2004:0236 - CORK: Citi Carpark, Grand Parade, Cork

NMI Burial Excavation Records

County: Cork Site name: CORK: Citi Carpark, Grand Parade

Sites and Monuments Record No.: CO074-034001 Licence number: 04E0132

Author: Deborah Sutton, Sheila Lane & Associates

Site type: Historic town and Riverine revetment

Period/Dating: Multi-period

ITM: E 567301m, N 571812m

Latitude, Longitude (decimal degrees): 51.897505, -8.475117

Excavations were undertaken over a period of nine months in 2003/2004 on a waterfront site at the southern limit of the walled medieval city of Cork, east of the medieval main street. The site extended east from South Main Street to the rear of buildings fronting the Grand Parade and was excavated under two licences. Three areas in the eastern half of the site were excavated under the above licence. Four areas were excavated in the western half of the site by Máire Ní Loingsigh (Excavations 2003, No. 225, 03E1170). Much of the material recovered pre-dated the construction of the city wall in the early 13th century.

Trench 1 was excavated east-west along the southern perimeter of the site and exposed the top and south face of the city wall.

Trench 2 was excavated at the eastern side of the development site. Radially cleft timber reclamation fences, two parallel timber waterfront revetments, and over 1m thick of manually introduced clays were exposed in this trench, all evidence of the early 12th-century reclamation of the reed marsh island in the River Lee.

Trench 3 was excavated to the north side of the city wall, west of Trench 2. Excavation exposed three phases of timber revetments, including a waterfront jetty. This was followed by the construction of a timber raft foundation on which the city wall was erected.

Excavation confirmed that the reclamation of a reed marsh island in the River Lee, initiated in the late 11th century at the western end of the Citi Carpark site, extended eastwards over a period of c. 40 years and was finally enclosed by timber revetments along the southern perimeter of the island. Locally sourced estuarine muds were dumped from the west to either side of an unbraced east-west fence of cleft oak timbers dated to AD 1100. The base of the fence timbers, which doubled as a property boundary, were driven into the natural muds of the reed marsh and averaged 1.5m in height. Split posts, probably roped to the timbers, held the upper part of the fences together. Similarly constructed north-south fences, dated to c. 1123/1124, retained a second phase of reclamation clays, which raised ground levels to the west of the fences and were also deposited to the east as reclamation advanced eastwards. Wattle repairs suggest use over a long period of time. An east-west fence, constructed in 1134/1135 by driving pointed and unbraced cleft timbers into a third phase of introduced muds, extended the original boundary fence eastwards.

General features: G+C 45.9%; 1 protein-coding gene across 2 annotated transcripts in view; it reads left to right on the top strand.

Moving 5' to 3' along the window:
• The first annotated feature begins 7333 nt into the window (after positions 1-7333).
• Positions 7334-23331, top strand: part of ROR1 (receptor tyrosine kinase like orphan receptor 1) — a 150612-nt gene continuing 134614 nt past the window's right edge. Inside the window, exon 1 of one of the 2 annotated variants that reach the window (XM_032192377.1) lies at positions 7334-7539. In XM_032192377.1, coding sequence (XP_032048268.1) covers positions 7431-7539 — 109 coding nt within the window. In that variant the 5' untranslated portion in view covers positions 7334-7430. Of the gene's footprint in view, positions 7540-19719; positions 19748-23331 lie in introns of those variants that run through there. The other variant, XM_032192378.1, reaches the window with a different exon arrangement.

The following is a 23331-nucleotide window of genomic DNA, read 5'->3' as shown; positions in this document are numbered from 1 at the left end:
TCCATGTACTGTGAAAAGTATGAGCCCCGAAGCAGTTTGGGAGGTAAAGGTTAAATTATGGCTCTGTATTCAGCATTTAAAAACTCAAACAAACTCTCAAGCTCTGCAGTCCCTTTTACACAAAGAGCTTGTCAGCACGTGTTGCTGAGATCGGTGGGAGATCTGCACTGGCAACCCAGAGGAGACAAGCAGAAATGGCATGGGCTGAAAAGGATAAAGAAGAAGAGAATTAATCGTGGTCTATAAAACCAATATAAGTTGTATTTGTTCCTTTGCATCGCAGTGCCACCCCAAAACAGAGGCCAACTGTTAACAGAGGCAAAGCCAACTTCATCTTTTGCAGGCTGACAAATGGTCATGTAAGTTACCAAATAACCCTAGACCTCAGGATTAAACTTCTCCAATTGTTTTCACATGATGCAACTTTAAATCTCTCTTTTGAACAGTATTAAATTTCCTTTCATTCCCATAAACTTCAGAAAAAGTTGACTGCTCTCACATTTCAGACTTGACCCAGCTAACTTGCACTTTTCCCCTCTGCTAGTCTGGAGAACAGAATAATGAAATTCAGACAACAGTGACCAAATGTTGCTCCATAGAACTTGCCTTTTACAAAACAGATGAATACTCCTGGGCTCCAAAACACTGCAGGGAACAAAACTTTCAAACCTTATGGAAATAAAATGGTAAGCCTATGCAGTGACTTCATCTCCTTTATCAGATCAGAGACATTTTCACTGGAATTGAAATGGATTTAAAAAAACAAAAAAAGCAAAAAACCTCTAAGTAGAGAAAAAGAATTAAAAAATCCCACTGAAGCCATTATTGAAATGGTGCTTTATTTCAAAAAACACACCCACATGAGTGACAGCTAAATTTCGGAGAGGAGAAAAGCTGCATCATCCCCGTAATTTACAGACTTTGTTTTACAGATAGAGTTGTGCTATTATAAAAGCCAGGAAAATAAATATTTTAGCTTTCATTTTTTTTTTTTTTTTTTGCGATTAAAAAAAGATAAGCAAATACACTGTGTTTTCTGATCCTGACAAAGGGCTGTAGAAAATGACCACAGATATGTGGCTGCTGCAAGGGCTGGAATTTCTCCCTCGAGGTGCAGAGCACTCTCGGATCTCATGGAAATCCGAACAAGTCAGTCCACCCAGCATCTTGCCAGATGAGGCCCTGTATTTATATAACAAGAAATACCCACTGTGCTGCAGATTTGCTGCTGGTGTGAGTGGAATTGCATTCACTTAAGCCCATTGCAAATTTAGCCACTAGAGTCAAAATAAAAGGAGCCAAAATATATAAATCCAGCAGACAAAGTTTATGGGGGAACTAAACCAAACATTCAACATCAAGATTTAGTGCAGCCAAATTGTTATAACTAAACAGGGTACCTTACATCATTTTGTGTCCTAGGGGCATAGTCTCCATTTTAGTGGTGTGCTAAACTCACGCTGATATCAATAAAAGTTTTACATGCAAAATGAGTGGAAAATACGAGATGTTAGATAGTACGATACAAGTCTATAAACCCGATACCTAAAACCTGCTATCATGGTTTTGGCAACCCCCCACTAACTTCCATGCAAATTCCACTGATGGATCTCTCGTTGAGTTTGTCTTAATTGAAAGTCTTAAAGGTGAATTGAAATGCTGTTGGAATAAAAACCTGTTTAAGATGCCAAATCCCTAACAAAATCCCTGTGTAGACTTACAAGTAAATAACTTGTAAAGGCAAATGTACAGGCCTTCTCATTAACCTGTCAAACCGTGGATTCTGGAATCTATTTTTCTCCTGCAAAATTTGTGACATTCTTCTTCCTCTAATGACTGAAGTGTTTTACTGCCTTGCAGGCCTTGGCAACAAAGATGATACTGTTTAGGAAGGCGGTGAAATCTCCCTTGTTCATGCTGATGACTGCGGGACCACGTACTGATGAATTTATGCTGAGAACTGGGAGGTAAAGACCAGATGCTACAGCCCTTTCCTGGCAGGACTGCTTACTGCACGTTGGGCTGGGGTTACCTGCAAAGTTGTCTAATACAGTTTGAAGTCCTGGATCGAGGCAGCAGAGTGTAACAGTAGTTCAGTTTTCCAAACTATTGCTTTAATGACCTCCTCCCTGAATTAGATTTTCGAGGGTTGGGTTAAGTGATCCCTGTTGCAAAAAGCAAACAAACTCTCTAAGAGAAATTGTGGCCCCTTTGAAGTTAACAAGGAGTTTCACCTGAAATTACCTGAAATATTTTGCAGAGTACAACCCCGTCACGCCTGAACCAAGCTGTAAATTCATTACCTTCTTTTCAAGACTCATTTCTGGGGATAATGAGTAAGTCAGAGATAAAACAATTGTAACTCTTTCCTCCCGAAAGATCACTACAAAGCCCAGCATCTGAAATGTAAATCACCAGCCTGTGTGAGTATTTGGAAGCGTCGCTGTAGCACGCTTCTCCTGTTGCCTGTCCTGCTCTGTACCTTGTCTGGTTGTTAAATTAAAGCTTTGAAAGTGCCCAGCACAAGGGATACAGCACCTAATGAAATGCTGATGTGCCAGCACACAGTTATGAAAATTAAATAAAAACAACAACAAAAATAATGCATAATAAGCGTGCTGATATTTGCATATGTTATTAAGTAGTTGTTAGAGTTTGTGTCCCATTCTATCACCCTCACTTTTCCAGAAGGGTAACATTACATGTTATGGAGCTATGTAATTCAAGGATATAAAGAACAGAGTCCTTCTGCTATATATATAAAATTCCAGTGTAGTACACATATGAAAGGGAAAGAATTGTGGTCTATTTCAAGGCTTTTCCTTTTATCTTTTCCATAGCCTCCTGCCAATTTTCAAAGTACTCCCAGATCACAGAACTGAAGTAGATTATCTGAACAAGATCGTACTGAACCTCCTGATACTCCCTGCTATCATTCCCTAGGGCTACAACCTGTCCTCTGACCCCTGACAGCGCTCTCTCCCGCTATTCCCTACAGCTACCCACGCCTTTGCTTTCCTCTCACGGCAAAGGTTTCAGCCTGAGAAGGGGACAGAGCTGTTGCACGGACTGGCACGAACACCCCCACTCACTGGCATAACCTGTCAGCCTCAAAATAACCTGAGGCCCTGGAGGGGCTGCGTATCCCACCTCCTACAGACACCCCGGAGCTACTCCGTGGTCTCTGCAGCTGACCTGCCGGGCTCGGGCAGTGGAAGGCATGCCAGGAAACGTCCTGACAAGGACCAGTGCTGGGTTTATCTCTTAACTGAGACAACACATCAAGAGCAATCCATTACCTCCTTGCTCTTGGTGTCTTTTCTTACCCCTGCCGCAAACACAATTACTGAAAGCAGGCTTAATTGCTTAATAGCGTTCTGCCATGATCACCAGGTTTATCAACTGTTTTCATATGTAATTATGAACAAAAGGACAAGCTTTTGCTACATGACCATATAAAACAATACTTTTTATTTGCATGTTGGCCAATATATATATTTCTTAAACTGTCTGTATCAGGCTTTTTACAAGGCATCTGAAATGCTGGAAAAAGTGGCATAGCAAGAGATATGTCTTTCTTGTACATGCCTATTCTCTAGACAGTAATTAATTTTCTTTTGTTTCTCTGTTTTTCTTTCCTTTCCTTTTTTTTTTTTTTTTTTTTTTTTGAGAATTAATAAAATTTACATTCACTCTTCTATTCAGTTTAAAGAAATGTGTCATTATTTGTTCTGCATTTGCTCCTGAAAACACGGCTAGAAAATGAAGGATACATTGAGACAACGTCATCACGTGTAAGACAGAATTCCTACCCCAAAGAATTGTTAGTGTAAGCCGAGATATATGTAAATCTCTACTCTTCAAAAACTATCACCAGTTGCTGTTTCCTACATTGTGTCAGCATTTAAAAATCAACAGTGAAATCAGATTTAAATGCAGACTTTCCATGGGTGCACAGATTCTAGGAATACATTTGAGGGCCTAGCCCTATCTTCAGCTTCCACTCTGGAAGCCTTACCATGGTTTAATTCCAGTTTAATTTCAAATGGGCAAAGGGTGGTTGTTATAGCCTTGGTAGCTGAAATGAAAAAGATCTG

Along the southern perimeter of the reed marsh island, a low stone bank defined the island edge. Six large timber posts, driven into the inter-bedded muds and gravels to the south of the stone bank c. AD 1143, were all that remained of a crude early enclosing revetment. Two parallel timber revetments constructed to the south of the posts retained manually introduced muds to the north. The most southerly revetment appears to have replaced the abutting revetment to the north in c. mid-12th century (dendrochronological dates range from AD 1152 ± 9 to AD 1166 ± 9). The revetments comprised up to two horizontal runs of edge-laid planks, braced to the south by upright posts pegged into mortised base plates.

A timber jetty, 10.2m long and surviving to a height of 1.8m, replaced part of the waterfront revetments in c. AD 1160. Carpentry techniques employed in the construction of the jetty are typical of similar waterfront structures in London and Dublin from the late 12th century. Repairs to the jetty in c. 1197 and the replacement of the adjacent revetments in the mid-12th century suggest a long period of use.

The jetty and revetments are likely to have enclosed the medieval town prior to the construction of the stone city wall on a timber raft in the early 13th century. Domestic waste dumped behind the city wall rapidly raised ground levels as the wall was being constructed. In the late 17th century, a limestone quay, 12.68m long, was built against the south face of the city wall. Post-medieval features exposed in the upper levels of the site include walls and drains and are likely to be associated with Lane's Brewery, which was built on the site in the mid-late 18th century.

AE House, Monahan Road, Cork